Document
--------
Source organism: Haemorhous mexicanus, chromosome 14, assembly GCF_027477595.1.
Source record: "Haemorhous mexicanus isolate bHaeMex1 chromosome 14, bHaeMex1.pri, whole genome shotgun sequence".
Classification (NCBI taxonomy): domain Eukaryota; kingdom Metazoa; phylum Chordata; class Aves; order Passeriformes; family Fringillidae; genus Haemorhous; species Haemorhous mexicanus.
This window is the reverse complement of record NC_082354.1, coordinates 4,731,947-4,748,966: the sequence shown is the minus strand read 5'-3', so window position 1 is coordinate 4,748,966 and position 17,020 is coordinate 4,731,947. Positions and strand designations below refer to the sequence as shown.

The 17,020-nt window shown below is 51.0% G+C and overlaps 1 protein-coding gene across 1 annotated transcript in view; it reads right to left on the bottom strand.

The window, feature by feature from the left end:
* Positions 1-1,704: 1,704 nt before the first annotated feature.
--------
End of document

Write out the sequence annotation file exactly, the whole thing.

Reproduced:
Source organism: Haemorhous mexicanus, chromosome 14, assembly GCF_027477595.1.
Source record: "Haemorhous mexicanus isolate bHaeMex1 chromosome 14, bHaeMex1.pri, whole genome shotgun sequence".
Classification (NCBI taxonomy): domain Eukaryota; kingdom Metazoa; phylum Chordata; class Aves; order Passeriformes; family Fringillidae; genus Haemorhous; species Haemorhous mexicanus.
This window is the reverse complement of record NC_082354.1, coordinates 4,731,947-4,748,966: the sequence shown is the minus strand read 5'-3', so window position 1 is coordinate 4,748,966 and position 17,020 is coordinate 4,731,947. Positions and strand designations below refer to the sequence as shown.

The 17,020-nt window shown below is 51.0% G+C and overlaps 1 protein-coding gene across 1 annotated transcript in view; it reads right to left on the bottom strand.

The window, feature by feature from the left end:
* Positions 1-1,704: 1,704 nt before the first annotated feature.